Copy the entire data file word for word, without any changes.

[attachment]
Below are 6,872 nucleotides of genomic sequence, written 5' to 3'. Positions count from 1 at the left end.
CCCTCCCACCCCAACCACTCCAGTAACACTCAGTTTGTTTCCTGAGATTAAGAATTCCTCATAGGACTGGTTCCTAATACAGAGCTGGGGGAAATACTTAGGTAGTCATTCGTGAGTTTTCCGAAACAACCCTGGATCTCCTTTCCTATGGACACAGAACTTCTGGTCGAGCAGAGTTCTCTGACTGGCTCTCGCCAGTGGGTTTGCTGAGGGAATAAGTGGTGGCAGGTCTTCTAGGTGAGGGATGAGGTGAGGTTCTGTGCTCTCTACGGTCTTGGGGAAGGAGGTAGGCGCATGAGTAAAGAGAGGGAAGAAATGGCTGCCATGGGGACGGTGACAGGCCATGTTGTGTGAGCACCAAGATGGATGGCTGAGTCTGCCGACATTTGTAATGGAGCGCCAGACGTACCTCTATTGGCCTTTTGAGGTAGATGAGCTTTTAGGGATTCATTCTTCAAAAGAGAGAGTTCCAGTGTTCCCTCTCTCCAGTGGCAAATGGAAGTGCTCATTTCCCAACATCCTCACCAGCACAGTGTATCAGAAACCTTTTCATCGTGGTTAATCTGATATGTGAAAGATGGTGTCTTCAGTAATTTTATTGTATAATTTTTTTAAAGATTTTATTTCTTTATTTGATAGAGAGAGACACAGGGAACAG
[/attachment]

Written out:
Below are 6,872 nucleotides of genomic sequence, written 5' to 3'. Positions count from 1 at the left end.
CCCTCCCACCCCAACCACTCCAGTAACACTCAGTTTGTTTCCTGAGATTAAGAATTCCTCATAGGACTGGTTCCTAATACAGAGCTGGGGGAAATACTTAGGTAGTCATTCGTGAGTTTTCCGAAACAACCCTGGATCTCCTTTCCTATGGACACAGAACTTCTGGTCGAGCAGAGTTCTCTGACTGGCTCTCGCCAGTGGGTTTGCTGAGGGAATAAGTGGTGGCAGGTCTTCTAGGTGAGGGATGAGGTGAGGTTCTGTGCTCTCTACGGTCTTGGGGAAGGAGGTAGGCGCATGAGTAAAGAGAGGGAAGAAATGGCTGCCATGGGGACGGTGACAGGCCATGTTGTGTGAGCACCAAGATGGATGGCTGAGTCTGCCGACATTTGTAATGGAGCGCCAGACGTACCTCTATTGGCCTTTTGAGGTAGATGAGCTTTTAGGGATTCATTCTTCAAAAGAGAGAGTTCCAGTGTTCCCTCTCTCCAGTGGCAAATGGAAGTGCTCATTTCCCAACATCCTCACCAGCACAGTGTATCAGAAACCTTTTCATCGTGGTTAATCTGATATGTGAAAGATGGTGTCTTCAGTAATTTTATTGTATAATTTTTTTAAAGATTTTATTTCTTTATTTGATAGAGAGAGACACAGGGAACAG